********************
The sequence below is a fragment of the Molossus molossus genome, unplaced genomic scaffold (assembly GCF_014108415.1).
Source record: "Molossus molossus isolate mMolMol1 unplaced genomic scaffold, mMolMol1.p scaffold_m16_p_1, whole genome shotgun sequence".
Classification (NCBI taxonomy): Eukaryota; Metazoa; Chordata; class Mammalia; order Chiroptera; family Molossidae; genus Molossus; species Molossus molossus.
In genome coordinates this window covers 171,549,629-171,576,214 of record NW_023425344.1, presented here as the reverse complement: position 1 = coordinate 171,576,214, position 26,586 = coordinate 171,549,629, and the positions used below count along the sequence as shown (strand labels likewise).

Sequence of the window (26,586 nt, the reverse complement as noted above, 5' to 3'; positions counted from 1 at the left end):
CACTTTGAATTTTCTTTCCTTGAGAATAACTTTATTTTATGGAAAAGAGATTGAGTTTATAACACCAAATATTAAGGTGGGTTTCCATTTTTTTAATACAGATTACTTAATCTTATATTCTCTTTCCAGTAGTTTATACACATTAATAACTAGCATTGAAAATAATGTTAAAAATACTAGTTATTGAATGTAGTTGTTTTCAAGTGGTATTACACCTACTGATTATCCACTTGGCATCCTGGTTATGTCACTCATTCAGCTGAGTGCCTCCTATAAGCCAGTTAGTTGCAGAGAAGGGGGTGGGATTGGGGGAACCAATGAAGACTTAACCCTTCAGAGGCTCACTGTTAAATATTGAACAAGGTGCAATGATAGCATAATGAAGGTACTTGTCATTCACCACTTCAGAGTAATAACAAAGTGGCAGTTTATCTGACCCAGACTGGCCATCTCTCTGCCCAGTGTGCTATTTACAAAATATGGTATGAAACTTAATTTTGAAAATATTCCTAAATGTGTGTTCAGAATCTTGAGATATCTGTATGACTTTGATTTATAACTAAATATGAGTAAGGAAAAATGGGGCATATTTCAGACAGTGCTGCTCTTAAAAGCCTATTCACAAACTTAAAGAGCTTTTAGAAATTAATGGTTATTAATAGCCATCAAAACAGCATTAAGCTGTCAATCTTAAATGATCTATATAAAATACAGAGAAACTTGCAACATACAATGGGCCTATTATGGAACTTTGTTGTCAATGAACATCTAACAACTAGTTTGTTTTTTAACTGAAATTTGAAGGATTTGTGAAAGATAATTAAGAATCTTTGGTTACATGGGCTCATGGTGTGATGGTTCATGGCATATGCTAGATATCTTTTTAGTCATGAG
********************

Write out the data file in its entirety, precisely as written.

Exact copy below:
The sequence below is a fragment of the Molossus molossus genome, unplaced genomic scaffold (assembly GCF_014108415.1).
Source record: "Molossus molossus isolate mMolMol1 unplaced genomic scaffold, mMolMol1.p scaffold_m16_p_1, whole genome shotgun sequence".
Classification (NCBI taxonomy): Eukaryota; Metazoa; Chordata; class Mammalia; order Chiroptera; family Molossidae; genus Molossus; species Molossus molossus.
In genome coordinates this window covers 171,549,629-171,576,214 of record NW_023425344.1, presented here as the reverse complement: position 1 = coordinate 171,576,214, position 26,586 = coordinate 171,549,629, and the positions used below count along the sequence as shown (strand labels likewise).

Sequence of the window (26,586 nt, the reverse complement as noted above, 5' to 3'; positions counted from 1 at the left end):
CACTTTGAATTTTCTTTCCTTGAGAATAACTTTATTTTATGGAAAAGAGATTGAGTTTATAACACCAAATATTAAGGTGGGTTTCCATTTTTTTAATACAGATTACTTAATCTTATATTCTCTTTCCAGTAGTTTATACACATTAATAACTAGCATTGAAAATAATGTTAAAAATACTAGTTATTGAATGTAGTTGTTTTCAAGTGGTATTACACCTACTGATTATCCACTTGGCATCCTGGTTATGTCACTCATTCAGCTGAGTGCCTCCTATAAGCCAGTTAGTTGCAGAGAAGGGGGTGGGATTGGGGGAACCAATGAAGACTTAACCCTTCAGAGGCTCACTGTTAAATATTGAACAAGGTGCAATGATAGCATAATGAAGGTACTTGTCATTCACCACTTCAGAGTAATAACAAAGTGGCAGTTTATCTGACCCAGACTGGCCATCTCTCTGCCCAGTGTGCTATTTACAAAATATGGTATGAAACTTAATTTTGAAAATATTCCTAAATGTGTGTTCAGAATCTTGAGATATCTGTATGACTTTGATTTATAACTAAATATGAGTAAGGAAAAATGGGGCATATTTCAGACAGTGCTGCTCTTAAAAGCCTATTCACAAACTTAAAGAGCTTTTAGAAATTAATGGTTATTAATAGCCATCAAAACAGCATTAAGCTGTCAATCTTAAATGATCTATATAAAATACAGAGAAACTTGCAACATACAATGGGCCTATTATGGAACTTTGTTGTCAATGAACATCTAACAACTAGTTTGTTTTTTAACTGAAATTTGAAGGATTTGTGAAAGATAATTAAGAATCTTTGGTTACATGGGCTCATGGTGTGATGGTTCATGGCATATGCTAGATATCTTTTTAGTCATGAG